At the heart of things is Dr. King's (Oyelowo) disgust for what is happening in relation to voting rights in Alabama and it's coupled with the State's rigid refusal, under the director of Governor George Wallace (Tim Roth), to adhere to recently passed Civil Rights legislation. President Lyndon Johnson (Tom Wilkinson) is reticent to get involved for political reasons. It isn't that he doesn't agree with Dr. King's position, he claims he does, it's that he has other issues on his plate including a proposed war on poverty as well as current events in Vietnam, and pushing through additional legislation in regards to voting rights isn't a battle he's sure he has the wherewithal to currently fight.

And thus we are off, DuVernay and Webb thrusting the viewer into the middle of this social and political maelstrom showcasing how the Civil Rights pioneer was able to manufacture support for a massive protest, which would change the face of Alabama, as well as the South as a whole, for generations to come. We see him meet with supporters, engage in debate with detractors and weigh the pros and cons of continuing plans to stage the Selma to Montgomery march. The filmmakers make Dr. King three-dimensional, complex and, most importantly, human, a man of strengths and weakness doing his best to balance the two as he sets out to do what he feels is right.

Issues of historical fidelity aside, most of those having to do with how President Johnson is portrayed and how he is reluctantly cajoled into action by Dr. King, the movie cuts right to the heart of the matter in the briefest, most elegant of brushstrokes. DuVernay refuses to slather the film in unnecessary layers of melodrama, utilizing a documentary-like approach that fits things perfectly. More than that, she keeps the focus exactly where it needs to be, seeing events entirely through Dr. King's eyes, and even when the narrative drifts to secondary characters, it all comes back to him, his approach, his ideas, his hopes and his fears, every single time.

Oyelowo is stunning. Asked to do the impossible, he becomes the Nobel Peace Prize-winner in every detail, not getting caught up in trying to impersonate his mannerisms, vocal tenor or inflections, but instead doing what he can to paint a complex, full-bodied portrait that would do the man, as well as the film itself, justice. He isn't afraid to show emotion when necessary, just as he is apt to put on a face of stoic resolve, allowing it all to melt away when confronted with stark realities and bitter truths especially as they pertain to his relationship with his wife.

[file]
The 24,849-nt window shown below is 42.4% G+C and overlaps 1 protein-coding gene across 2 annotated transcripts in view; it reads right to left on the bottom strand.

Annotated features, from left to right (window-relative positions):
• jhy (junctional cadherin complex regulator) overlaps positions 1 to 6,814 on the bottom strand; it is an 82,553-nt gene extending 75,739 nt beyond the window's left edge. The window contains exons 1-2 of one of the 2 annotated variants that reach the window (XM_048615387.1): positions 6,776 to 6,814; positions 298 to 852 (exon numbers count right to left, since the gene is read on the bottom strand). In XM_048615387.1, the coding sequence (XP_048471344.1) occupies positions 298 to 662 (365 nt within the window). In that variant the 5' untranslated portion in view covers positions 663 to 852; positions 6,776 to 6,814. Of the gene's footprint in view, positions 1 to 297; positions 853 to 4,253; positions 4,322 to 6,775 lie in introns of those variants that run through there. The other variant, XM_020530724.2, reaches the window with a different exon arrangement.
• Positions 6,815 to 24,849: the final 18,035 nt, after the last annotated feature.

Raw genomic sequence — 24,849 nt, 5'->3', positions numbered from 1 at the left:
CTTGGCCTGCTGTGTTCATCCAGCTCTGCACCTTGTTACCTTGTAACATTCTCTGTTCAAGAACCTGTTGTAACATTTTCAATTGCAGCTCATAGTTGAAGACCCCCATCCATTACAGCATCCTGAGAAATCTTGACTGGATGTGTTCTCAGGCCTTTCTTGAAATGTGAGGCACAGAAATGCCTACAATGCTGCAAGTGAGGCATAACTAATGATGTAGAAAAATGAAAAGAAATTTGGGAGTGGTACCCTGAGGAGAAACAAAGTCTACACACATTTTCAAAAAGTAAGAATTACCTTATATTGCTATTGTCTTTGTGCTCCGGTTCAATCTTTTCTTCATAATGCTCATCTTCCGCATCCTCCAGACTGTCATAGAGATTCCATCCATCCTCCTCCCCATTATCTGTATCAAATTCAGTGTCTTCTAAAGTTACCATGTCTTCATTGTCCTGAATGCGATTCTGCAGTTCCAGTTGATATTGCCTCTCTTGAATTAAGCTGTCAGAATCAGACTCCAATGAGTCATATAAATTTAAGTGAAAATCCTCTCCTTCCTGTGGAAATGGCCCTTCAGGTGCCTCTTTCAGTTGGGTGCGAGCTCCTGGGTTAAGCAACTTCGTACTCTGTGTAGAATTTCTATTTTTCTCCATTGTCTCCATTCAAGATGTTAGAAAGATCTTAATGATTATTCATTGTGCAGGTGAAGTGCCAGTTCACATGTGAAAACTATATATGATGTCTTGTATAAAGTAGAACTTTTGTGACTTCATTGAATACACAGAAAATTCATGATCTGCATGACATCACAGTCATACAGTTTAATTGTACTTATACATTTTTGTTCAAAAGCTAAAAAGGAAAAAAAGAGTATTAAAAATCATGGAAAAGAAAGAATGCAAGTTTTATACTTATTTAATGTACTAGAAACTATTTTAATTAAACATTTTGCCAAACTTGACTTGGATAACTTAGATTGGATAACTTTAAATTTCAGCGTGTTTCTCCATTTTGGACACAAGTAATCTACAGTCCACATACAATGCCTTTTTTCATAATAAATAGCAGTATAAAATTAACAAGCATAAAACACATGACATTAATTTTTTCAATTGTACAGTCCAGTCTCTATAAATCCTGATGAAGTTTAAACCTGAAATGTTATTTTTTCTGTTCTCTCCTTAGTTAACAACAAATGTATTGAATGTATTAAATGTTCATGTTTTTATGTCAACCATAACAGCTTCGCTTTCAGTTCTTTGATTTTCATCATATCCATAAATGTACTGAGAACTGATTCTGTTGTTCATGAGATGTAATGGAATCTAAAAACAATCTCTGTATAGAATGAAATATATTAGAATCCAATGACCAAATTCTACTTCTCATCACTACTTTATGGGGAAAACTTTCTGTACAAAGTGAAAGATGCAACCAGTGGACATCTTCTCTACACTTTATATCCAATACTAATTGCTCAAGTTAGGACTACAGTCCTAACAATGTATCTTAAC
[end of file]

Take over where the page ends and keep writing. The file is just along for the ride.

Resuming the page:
In many ways, those are the film's best moments, those one-on-one, quietly introspective scenes between Oyelowo and Carmen Ejogo, portraying wife Coretta Scott King. A sequence between the two of them responding to the unspoken realities behind a disgusting phone message is shattering in its eloquence, while a later scene outside an Alabama courtroom is as tender and authentic as it is poignant and sincere. Both actors shine, giving themselves over completely to DuVernay and her vision, the movie all the more magnificent because of this.

I want to say there are some issues, and there most definitely are a couple, not the least of which is the almost comical, borderline cartoonish depiction of racist villainy as it pertains to Wallace (made palatable thanks entirely to Roth's driven, utterly focused performance), but in the end they don't matter terribly much. The film is so invigorating, so expertly constructed and made - Bradford Young's (Ain't Them Bodies Saints) luminous cinematography is exquisite, Spencer Averick's (Middle of Nowhere) meticulous editing sublime - that its missteps feel so minor they might as well not exist.

In the end, though, this is DuVernay's showcase, and the reasons behind my feeling she's done such an extraordinary job is due to the fact her hand shepherding things to the finish line is close to nonexistent. At the same time, no moment is false, no beat feels out of step with the interior rhythms of the picture itself, her controlled, confident touch delicately driving things in ways that are intimate, subtle and beautifully heartfelt. Selma is an important movie, yes, but it is also a great one.


Giddily implausible Predestination a time-bending curiosity
by Sara Michelle Fetters - SGN A&E Writer

PREDESTINATION
Now playing


Under the direction of his mysterious boss, Mr. Robertson (Noah Taylor), a Temporal Agent - a detective charged with protecting the very fabric of time itself - goes undercover as a friendly bartender (Ethan Hawke) in order to make the acquaintance of a down on his luck writer. This leads to a cryptic, Byzantine history lesson involving an unwed mother (Sarah Snook) who will deal with an unimaginable tragedy, which inadvertently sets the stage for a time-jumping terrorist responsible for a number of horrific crimes which have violently shaped the course of history.

It's hard to know how much to say about Predestination, a bizarre, Terry Gilliam meets Chris Marker meets Rod Serling science fiction thriller adapted from the Robert A. Heinlein story 'All You Zombies' directed by Daybreakers filmmakers Michael and Peter Spierig (billed as The Spierig Brothers). One slip of the tongue ruins some of the more intriguing twists hiding inside the pretzel-twisting narrative, each secret building upon the next, all so it can manufacture a somewhat shocking conclusion that's admittedly more giddily amusing than it is surprising. This is a movie I'm positive I'll be revisiting at some point in the near future even though I'm not exactly certain it's deserving of one, aspects so mesmerizingly vexing their messy, frustratingly oblique nature nowhere near the problem they by all accounts should be.